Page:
Ukrainian activist and former journalist Valeria Kovtun gave a lecture at FH Kiel. She talked about key narratives spread by the Russian government before and during the war in Ukraine and how they affect society. Ms Kovtun also gave practical tips on how to spot fake news.
On April 19, the community of Kiel University of Applied Sciences had the opportunity to meet Ukrainian activist Valeria Kovtun. She is no stranger to FH Kiel as she was once a participant at the Kiel Journalism Summer School organised in 2015.
In Ukraine, she worked as a senior correspondent for the top morning show in Ukraine Breakfast with 1+1. Ms Kovtun also worked at BBC in London and was a journalist at the United Nations in New York.
She is the founder and head of a Ukrainian national media literacy project “Filter”. Ms Kovtun has been working specifically to combat Russian misinformation online since war broke out on February 24.
The Ukrainian activist came to Kiel to share the results of scrupulous fact-checking of Russia’s reporting of the war in her country.
The targets of propaganda
The main goal of Russian disinformation, she said, is to demoralise Ukrainians that became united in the face of an attack. As Russia failed to occupy Ukraine in just 1 or 2 days, an “unprecedented sense of unity” suddenly appeared. Even pro-Russian people had changed their position, she added.
“When you see your home invaded, when you see your house robbed by some foreign people, you definitely don’t want it to happen. So lots of people united,” said Valeria Kovtun.
The target of propaganda is not only Ukrainians, but also Russians themselves. According to Ms Kovtun, for a long time they had been fed false narratives about Ukrainians being one people with Belarusians and Russians without whom they cannot develop as a nation.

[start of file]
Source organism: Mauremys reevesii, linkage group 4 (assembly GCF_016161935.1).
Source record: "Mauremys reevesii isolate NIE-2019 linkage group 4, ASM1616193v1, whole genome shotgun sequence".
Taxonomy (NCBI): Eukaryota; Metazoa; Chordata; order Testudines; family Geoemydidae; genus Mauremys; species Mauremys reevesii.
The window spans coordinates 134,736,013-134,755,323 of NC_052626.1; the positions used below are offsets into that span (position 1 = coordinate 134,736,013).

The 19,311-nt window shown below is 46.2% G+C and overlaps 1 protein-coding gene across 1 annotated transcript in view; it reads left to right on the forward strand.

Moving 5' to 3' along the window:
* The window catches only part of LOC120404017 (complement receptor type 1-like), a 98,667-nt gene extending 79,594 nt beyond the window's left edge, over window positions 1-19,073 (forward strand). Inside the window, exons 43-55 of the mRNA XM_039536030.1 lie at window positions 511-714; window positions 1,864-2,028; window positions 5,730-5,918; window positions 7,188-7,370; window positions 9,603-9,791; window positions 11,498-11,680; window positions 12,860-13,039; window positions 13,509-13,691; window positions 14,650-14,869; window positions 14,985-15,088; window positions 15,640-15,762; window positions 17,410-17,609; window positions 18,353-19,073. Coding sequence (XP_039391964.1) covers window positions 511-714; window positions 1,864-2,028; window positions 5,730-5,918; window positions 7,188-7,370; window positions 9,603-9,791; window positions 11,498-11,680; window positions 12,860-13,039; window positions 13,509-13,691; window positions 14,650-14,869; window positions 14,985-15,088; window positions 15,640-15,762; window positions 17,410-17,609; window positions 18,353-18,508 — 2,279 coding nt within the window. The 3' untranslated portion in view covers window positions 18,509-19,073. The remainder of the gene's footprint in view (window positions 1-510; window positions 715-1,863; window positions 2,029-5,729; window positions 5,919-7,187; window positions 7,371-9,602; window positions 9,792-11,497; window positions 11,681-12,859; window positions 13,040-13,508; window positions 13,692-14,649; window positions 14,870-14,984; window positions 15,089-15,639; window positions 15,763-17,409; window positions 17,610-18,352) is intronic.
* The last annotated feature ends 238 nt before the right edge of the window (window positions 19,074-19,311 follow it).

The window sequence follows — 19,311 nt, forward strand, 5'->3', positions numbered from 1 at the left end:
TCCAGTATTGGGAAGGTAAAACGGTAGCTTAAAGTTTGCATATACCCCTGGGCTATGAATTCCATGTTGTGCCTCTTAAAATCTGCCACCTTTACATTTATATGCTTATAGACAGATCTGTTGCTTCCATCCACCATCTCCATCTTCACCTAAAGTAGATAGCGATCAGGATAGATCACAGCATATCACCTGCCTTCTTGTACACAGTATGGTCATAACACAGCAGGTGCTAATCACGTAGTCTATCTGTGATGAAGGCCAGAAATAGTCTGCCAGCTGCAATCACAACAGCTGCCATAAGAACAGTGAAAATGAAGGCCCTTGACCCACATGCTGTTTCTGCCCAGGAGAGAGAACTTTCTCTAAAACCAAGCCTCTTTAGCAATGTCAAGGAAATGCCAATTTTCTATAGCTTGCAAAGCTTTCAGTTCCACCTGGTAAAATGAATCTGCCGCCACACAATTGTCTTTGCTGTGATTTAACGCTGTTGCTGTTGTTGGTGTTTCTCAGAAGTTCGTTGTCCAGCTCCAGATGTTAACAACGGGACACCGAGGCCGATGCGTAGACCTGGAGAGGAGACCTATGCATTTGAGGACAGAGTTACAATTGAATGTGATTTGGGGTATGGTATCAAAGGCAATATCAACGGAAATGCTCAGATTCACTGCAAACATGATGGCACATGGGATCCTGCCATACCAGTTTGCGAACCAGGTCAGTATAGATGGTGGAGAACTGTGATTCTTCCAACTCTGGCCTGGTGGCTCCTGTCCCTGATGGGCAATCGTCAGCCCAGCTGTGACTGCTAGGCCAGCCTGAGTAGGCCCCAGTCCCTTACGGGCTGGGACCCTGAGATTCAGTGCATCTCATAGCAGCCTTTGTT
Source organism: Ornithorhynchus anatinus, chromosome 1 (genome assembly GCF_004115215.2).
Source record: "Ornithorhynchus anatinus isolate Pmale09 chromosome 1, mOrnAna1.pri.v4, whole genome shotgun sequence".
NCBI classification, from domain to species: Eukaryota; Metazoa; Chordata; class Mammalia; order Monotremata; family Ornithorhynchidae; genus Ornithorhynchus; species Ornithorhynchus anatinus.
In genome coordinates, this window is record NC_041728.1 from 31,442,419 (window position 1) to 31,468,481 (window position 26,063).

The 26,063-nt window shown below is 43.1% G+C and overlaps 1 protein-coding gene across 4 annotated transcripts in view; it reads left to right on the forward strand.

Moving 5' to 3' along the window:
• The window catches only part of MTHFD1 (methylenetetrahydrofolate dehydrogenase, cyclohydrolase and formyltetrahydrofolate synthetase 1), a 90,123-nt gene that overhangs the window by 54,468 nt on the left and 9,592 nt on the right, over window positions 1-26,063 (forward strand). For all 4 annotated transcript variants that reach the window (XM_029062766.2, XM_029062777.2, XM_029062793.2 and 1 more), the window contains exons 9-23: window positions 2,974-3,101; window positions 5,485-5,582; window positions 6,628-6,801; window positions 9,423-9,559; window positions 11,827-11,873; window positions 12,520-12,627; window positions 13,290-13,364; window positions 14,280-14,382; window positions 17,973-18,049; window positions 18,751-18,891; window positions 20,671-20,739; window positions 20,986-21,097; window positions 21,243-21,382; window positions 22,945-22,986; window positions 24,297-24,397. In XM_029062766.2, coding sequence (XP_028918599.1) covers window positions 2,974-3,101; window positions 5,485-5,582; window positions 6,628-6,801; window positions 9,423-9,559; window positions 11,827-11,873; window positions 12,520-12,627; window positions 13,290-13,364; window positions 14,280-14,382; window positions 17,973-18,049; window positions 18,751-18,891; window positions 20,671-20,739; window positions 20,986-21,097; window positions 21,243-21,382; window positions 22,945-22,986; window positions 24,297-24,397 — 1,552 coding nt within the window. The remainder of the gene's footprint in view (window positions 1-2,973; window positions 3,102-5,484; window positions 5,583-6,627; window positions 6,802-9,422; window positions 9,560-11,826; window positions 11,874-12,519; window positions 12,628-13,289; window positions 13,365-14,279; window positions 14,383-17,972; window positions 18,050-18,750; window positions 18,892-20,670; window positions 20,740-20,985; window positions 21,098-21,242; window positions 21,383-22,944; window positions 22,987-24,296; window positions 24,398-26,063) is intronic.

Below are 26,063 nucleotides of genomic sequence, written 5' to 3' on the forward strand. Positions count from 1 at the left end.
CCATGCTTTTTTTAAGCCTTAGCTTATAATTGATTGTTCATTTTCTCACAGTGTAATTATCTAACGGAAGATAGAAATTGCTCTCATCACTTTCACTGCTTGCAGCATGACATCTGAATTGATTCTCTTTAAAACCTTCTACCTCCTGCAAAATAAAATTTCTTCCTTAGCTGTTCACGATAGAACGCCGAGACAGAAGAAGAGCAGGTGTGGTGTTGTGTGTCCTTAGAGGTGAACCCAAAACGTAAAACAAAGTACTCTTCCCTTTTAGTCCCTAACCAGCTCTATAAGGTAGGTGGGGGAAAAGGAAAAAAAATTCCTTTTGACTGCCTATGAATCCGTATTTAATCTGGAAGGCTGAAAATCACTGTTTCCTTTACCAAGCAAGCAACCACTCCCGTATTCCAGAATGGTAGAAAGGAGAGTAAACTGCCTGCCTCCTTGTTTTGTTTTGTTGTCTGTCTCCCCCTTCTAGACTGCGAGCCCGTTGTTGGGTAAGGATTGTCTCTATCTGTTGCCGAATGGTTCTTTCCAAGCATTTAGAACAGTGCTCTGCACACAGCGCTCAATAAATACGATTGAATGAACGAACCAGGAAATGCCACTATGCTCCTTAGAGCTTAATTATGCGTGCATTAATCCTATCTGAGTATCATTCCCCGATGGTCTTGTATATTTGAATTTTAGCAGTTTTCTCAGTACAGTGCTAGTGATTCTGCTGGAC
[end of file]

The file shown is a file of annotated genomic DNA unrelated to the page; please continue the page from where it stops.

According to such a narrative, when Ukraine started to look towards the EU, the Russians’ “younger brother” was apparently diverting from the family. “Russia thought they should help this brother come back. I’m saying it with a smile, but in fact this has been enrooted in so many different stories starting with the media, ending with cartoons,” said Valeria Kovtun.
Russia portrays Ukrainian government as nazis and dehumanizes the country’s citizens, she added. As an excuse for the invasion, an idea was being spread that if Russia hadn’t attacked first, the West would’ve attacked Russia.
The need for critical thinking
Ms Kovtun reminded that when reading the news online on the war in Ukraine, it’s crucial to stay critical. According to her, people should ask themselves what the source is, whether the information is too emotional and has a lack of solid arguments, whether the quality of photos, videos and text itself is low.
It’s also important to check the date and be wary of emotional information. Especially on social media, she said, it’s easy to spread fake, manipulatory content. “You can easily edit a video, even a teenager can do it, and of course everyone is keen on watching some emotional messages,” said Ms Kovtun.
She also took the opportunity to criticize Germany and the West for their actions or inaction regarding the war in Ukraine. “I still think that governments should be more decisive, they should do more,” said the former journalist.
Also, to her mind, the German newspaper Die Welt’s hiring of Maria Ovsyanikova, a Russian journalist who stood against the war on state-run TV in her home country, is a questionable move. “Should we make a hero out of someone who had been working for the main Russian propaganda TV channel for over 9 years?” asked Ms Kovtun.
She finally emphasised the importance of constructive and calm discussion when trying to change the minds of those aggressively defending what Russian propaganda says.
“Aggression breeds aggression. Numerous studies suggest that in order to persuade someone, you need to practise deep listening. So you have to let the person express themselves and listen,” said Valeria Kovtun and added, however, that it will take years for Russians to start looking at their government critically.